Economic Tidbits

Producers Not Wild About Carbon Credits

The notion of agriculture producers adopting practices to reduce carbon emissions or sequester carbon, creating credits, and selling the credits has been bandied about over the past several years. And while there appears to be potential around credit markets, thus far, producers have only dipped their “toes in the water” concerning such markets. A paper written by the USDA, The General Assessment of the Role of Agriculture and Forestry in U.S. Carbon Markets, reports that a survey by “Trust in Foods indicated awareness of carbon markets among 93 percent of livestock and cropland managers, but only a 3-percent participation rate.” The report echoes other surveys which have shown little participation by producer despite the plethora of programs available.

The report, required by the Growing Climate Solutions Act, examines current credit market activity, barriers to participation, and opportunities to improve access to carbon markets. Several possible reasons are offered for the lack of participation. The upfront costs of implementing new practices and high transaction costs for participating—the costs of quantification, verification, and reporting—are contributing factors. Presently carbon prices are not high enough to cover these costs. The stringency of permanence requirements in many contracts are also keeping producers from participating. And confusion over credit market options is a factor. A McKinsey survey in 2022 found that 39 percent of farmers were not participating in a carbon credit programs because they did not understand the programs.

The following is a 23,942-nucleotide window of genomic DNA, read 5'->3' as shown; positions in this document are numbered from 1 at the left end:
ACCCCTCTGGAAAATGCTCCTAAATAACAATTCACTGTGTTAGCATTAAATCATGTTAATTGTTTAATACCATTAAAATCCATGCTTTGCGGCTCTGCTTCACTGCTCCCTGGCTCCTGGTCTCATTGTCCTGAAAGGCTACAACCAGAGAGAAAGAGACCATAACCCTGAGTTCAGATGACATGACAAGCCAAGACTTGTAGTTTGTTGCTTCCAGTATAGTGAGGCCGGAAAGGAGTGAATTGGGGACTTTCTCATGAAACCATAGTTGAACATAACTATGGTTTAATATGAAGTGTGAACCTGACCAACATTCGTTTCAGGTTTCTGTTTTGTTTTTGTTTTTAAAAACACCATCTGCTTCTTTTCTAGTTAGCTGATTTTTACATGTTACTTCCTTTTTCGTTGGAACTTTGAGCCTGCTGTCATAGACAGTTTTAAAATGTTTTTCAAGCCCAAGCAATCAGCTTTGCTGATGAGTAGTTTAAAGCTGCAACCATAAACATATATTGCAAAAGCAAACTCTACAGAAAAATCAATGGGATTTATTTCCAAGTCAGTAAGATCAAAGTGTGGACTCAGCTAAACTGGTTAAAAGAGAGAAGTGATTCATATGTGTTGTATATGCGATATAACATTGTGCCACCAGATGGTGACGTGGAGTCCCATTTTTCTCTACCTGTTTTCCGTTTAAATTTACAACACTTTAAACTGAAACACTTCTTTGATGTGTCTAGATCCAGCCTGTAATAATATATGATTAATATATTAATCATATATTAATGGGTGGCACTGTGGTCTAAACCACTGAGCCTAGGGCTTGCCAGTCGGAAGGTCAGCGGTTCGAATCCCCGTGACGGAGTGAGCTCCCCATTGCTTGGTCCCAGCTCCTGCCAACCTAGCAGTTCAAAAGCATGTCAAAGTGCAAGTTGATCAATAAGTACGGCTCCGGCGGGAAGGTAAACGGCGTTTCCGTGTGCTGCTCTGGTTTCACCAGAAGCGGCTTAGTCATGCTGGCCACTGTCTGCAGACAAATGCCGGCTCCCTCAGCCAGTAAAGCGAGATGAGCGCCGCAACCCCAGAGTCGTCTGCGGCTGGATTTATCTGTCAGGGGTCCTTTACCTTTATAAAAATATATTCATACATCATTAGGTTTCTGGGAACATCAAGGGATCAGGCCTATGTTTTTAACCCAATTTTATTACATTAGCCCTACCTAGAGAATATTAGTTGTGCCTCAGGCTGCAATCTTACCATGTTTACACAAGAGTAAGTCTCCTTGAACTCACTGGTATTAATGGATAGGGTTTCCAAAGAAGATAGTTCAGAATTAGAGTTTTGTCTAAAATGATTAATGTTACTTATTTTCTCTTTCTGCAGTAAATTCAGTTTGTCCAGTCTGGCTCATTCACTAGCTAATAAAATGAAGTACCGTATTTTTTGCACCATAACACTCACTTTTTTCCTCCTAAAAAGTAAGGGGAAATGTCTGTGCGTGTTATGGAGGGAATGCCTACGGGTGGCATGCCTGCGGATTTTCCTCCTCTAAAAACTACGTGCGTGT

The Growing Climate Solutions Act requires the USDA to determine whether to establish technical assistance and third-party verifier programs related to carbon markets. Such programs could facilitate technical assistance for producers interested in implementing practices to create carbon credits and create a process to register and provide standards for third-party market verifiers. These steps could help reduce barriers to participation, but until upfront and other transaction costs can be reduced or prices for credits rise, producer participation will be low.

You may also like